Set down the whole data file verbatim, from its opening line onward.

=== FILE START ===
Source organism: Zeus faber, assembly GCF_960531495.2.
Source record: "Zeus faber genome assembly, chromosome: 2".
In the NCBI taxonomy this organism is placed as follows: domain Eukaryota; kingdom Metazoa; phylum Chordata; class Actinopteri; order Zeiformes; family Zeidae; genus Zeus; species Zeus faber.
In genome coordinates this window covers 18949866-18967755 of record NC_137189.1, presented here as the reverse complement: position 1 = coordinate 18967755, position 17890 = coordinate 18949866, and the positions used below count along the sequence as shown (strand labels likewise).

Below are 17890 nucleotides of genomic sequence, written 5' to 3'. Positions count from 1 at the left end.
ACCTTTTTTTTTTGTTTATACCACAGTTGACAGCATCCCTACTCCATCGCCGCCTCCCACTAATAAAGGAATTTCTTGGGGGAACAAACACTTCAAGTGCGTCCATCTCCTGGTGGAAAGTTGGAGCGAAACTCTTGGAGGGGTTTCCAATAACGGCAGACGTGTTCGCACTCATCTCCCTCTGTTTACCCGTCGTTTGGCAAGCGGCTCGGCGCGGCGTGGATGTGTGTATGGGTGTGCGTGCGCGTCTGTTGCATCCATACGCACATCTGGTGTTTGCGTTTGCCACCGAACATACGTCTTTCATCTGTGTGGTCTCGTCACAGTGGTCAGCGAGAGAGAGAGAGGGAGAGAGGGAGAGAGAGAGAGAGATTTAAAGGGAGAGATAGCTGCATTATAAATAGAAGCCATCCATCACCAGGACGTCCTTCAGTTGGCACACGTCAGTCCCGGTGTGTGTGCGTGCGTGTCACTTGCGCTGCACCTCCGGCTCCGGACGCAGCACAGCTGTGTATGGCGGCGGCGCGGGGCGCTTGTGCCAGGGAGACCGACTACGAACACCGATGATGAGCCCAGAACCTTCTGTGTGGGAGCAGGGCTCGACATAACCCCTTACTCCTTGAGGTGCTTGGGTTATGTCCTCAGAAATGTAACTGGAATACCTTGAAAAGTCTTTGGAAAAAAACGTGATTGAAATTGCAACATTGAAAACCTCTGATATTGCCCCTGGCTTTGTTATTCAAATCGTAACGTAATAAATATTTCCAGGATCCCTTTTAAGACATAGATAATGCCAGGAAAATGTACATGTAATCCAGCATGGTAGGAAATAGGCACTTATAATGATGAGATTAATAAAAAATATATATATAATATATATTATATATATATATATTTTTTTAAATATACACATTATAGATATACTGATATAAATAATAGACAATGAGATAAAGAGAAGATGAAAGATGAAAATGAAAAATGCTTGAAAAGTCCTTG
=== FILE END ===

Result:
Source organism: Zeus faber, assembly GCF_960531495.2.
Source record: "Zeus faber genome assembly, chromosome: 2".
In the NCBI taxonomy this organism is placed as follows: domain Eukaryota; kingdom Metazoa; phylum Chordata; class Actinopteri; order Zeiformes; family Zeidae; genus Zeus; species Zeus faber.
In genome coordinates this window covers 18949866-18967755 of record NC_137189.1, presented here as the reverse complement: position 1 = coordinate 18967755, position 17890 = coordinate 18949866, and the positions used below count along the sequence as shown (strand labels likewise).

Below are 17890 nucleotides of genomic sequence, written 5' to 3'. Positions count from 1 at the left end.
ACCTTTTTTTTTTGTTTATACCACAGTTGACAGCATCCCTACTCCATCGCCGCCTCCCACTAATAAAGGAATTTCTTGGGGGAACAAACACTTCAAGTGCGTCCATCTCCTGGTGGAAAGTTGGAGCGAAACTCTTGGAGGGGTTTCCAATAACGGCAGACGTGTTCGCACTCATCTCCCTCTGTTTACCCGTCGTTTGGCAAGCGGCTCGGCGCGGCGTGGATGTGTGTATGGGTGTGCGTGCGCGTCTGTTGCATCCATACGCACATCTGGTGTTTGCGTTTGCCACCGAACATACGTCTTTCATCTGTGTGGTCTCGTCACAGTGGTCAGCGAGAGAGAGAGAGGGAGAGAGGGAGAGAGAGAGAGAGATTTAAAGGGAGAGATAGCTGCATTATAAATAGAAGCCATCCATCACCAGGACGTCCTTCAGTTGGCACACGTCAGTCCCGGTGTGTGTGCGTGCGTGTCACTTGCGCTGCACCTCCGGCTCCGGACGCAGCACAGCTGTGTATGGCGGCGGCGCGGGGCGCTTGTGCCAGGGAGACCGACTACGAACACCGATGATGAGCCCAGAACCTTCTGTGTGGGAGCAGGGCTCGACATAACCCCTTACTCCTTGAGGTGCTTGGGTTATGTCCTCAGAAATGTAACTGGAATACCTTGAAAAGTCTTTGGAAAAAAACGTGATTGAAATTGCAACATTGAAAACCTCTGATATTGCCCCTGGCTTTGTTATTCAAATCGTAACGTAATAAATATTTCCAGGATCCCTTTTAAGACATAGATAATGCCAGGAAAATGTACATGTAATCCAGCATGGTAGGAAATAGGCACTTATAATGATGAGATTAATAAAAAATATATATATAATATATATTATATATATATATATTTTTTTAAATATACACATTATAGATATACTGATATAAATAATAGACAATGAGATAAAGAGAAGATGAAAGATGAAAATGAAAAATGCTTGAAAAGTCCTTG